This article is part of Right Now’s February issue, focusing on Technology and Human Rights.
By Asher Hirsh
Last year, worldwide media was captivated by the revelations brought about by Edward Snowden, that the US, as part of the “5-eyes” program along with the UK, Canada, Australia and New Zealand have conducted a worldwide systemic surveillance of communication data. As Snowden, an ex National Security Agency (NSA) contractor, revealed, the surveillance includes metadata, location data, text messages, emails and even voice records.
Such data is not obtained via the traditional process of obtaining a warrant, but rather collected and stored on a mass scale despite any suspicion or cause for surveillance. More worrying, as Snowden pointed out in a recent media interview, is the way the members of the “5-eyes” spy program bypass domestic laws through partnering with other members. While Australia cannot spy on its own citizens without legal process, Canada, New Zealand, UK or US can collect and share such data under this arrangement. As such, as domestic laws have often failed to protect the privacy of the public, it is important to look towards international human rights laws to protect the right to privacy.
International Human Rights Law
The United Nations General Assembly has recently adopted a resolution declaring the “right to privacy in a digital age.” In the resolution, the General Assembly reaffirmed the right to privacy found within the Universal Declaration of Human Rights and the International Covenant on Civil and Political Rights.
Article 12 of The Universal Declaration of Human Rights (UDHR) states that:
No one shall be subjected to arbitrary interference with his privacy, family, home or correspondence, nor to attacks upon his honour and reputation. Everyone has the right to the protection of the law against such interference or attacks.
In addition, article 17 of the International Convention on Civil and Political Rights (ICCPR), which codifies the UDHR into a binding treaty states, almost mirrors the UDHR.
Such laws seem clear that privacy is a fundamental human right, and that mass surveillance seems to breach this right. However, human rights are often about a balance of competing rights. While indeed some rights are absolute, such as the right not to be tortured, other rights can be limited or qualified in certain circumstances.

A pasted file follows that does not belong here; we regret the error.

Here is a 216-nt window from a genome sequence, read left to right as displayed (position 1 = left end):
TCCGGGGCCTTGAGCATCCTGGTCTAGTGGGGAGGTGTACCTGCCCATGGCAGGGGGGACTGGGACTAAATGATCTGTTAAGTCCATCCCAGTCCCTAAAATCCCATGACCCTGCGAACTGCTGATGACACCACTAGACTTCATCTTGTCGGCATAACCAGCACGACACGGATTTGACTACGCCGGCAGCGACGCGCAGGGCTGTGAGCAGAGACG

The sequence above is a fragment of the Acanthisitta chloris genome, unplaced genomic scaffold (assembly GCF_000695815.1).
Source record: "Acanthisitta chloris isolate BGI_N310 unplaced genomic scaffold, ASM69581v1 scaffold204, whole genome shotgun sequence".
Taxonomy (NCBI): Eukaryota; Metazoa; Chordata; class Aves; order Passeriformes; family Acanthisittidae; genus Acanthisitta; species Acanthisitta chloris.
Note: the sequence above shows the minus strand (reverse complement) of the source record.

The recent debate regarding freedom of speech and racial discrimination is another example of the balancing act required to protect competing human rights. In the same way, the right to privacy may be limited by other competing rights, such as the right to life or the safety of a community.
Indeed the wording of the law in the ICCPR refers to “arbitrary or unlawful interference”. Such words ask us to consider if the NSA spying is indeed unlawful or arbitrary.
The term unlawful, as the UN Human Rights Committee points out, means that no “interference can take place except in cases envisaged by the law.” As such, it is important to look to domestic cases to understand if these mass surveillances are unlawful.
Already in the US there is a debate about the constitutionality of the NSA program. Late last year a federal judge in Washington “ruled that that the bulk collection of Americans” telephone records by the NSA is likely to violate the US constitution, calling it “almost Orwellian”. However, only 10 days later, a New York federal trial judge found the exact opposite, stating that the NSA spying was legal under the American constitution. A conclusion to this case will probably only be decided by the US Supreme Court in 2015.
In other countries, mass surveillance is also being challenged in domestic courts. A case in British courts by nearly a dozen civil liberties groups seeks to challenge the legality of programs run by MI5, MI6 and GCHQ. In Canada, the Communications Security Establishment Canada has admitted to illegally spying on Canadian citizens when attempting to spy on other citizens internationally.
Back home in Australia, Prime Minster Abbott has defended Australia’s role in the “5-eyes” spy program, stating, “Australia will act to protect our national interest and to protect our citizens”. This is particularly worrying when Australia has offered to share metadata with other 5-eyes partners, and the NSA has considered unilateral spying on Australian citizens. In addition, Australia has been caught up in controversy over spying on the Indonesian President, his wife and minister, as well as in the East Timor case.
However, while the debate regarding domestic legally continues, it is important to understand that even if such systemic spying is legal under domestic laws, any violations of privacy must still comply with the provisions, aims and objectives of the ICCPR. As Sarah Joseph and Melissa Castan point out in their book, The International Covenant on Civil and Political Rights: Cases, Materials, and Commentary: